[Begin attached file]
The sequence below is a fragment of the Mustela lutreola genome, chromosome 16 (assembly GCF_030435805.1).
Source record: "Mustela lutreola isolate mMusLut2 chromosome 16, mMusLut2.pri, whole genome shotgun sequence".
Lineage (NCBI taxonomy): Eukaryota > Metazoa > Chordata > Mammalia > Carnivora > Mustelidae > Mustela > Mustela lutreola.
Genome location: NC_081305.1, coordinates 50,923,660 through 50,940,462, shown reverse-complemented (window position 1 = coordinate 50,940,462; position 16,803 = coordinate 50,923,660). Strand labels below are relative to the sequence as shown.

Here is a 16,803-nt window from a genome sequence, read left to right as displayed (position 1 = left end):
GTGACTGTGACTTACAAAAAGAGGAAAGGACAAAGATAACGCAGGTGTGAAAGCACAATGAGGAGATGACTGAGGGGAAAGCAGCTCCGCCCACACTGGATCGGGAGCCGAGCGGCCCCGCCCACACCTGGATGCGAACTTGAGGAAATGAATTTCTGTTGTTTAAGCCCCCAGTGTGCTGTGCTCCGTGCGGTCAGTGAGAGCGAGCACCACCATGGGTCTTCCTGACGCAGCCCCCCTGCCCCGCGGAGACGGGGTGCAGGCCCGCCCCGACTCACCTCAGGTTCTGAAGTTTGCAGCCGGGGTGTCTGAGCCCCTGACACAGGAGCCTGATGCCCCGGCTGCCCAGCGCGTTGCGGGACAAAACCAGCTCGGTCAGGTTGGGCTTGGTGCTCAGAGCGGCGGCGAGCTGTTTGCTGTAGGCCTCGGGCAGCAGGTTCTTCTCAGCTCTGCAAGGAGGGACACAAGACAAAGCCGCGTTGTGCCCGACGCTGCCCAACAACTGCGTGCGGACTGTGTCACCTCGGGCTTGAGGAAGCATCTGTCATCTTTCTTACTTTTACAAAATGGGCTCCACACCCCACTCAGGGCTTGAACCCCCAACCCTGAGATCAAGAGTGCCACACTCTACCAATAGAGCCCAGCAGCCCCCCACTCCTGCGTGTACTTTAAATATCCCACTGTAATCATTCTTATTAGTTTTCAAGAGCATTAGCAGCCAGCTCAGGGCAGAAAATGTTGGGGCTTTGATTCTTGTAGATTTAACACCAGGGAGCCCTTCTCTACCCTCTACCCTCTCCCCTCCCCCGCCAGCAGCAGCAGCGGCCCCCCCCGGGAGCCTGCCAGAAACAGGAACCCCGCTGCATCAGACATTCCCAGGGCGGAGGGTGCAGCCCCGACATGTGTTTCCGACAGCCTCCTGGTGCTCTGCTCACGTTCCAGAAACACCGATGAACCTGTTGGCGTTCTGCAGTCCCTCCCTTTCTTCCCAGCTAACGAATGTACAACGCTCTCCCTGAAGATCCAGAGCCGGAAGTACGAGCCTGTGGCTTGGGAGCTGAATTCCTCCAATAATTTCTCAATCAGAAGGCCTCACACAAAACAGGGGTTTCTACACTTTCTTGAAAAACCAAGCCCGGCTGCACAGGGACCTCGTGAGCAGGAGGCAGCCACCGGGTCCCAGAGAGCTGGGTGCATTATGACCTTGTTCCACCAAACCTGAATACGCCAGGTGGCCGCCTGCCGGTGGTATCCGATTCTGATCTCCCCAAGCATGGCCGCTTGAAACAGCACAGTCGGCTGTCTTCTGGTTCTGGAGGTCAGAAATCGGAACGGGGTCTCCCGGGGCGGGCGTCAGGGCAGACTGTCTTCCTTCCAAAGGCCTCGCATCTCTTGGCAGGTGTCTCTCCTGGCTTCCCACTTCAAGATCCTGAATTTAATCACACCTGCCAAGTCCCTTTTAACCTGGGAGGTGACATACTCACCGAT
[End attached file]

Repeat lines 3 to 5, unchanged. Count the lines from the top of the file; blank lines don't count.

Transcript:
Lineage (NCBI taxonomy): Eukaryota > Metazoa > Chordata > Mammalia > Carnivora > Mustelidae > Mustela > Mustela lutreola.
Genome location: NC_081305.1, coordinates 50,923,660 through 50,940,462, shown reverse-complemented (window position 1 = coordinate 50,940,462; position 16,803 = coordinate 50,923,660). Strand labels below are relative to the sequence as shown.

Here is a 16,803-nt window from a genome sequence, read left to right as displayed (position 1 = left end):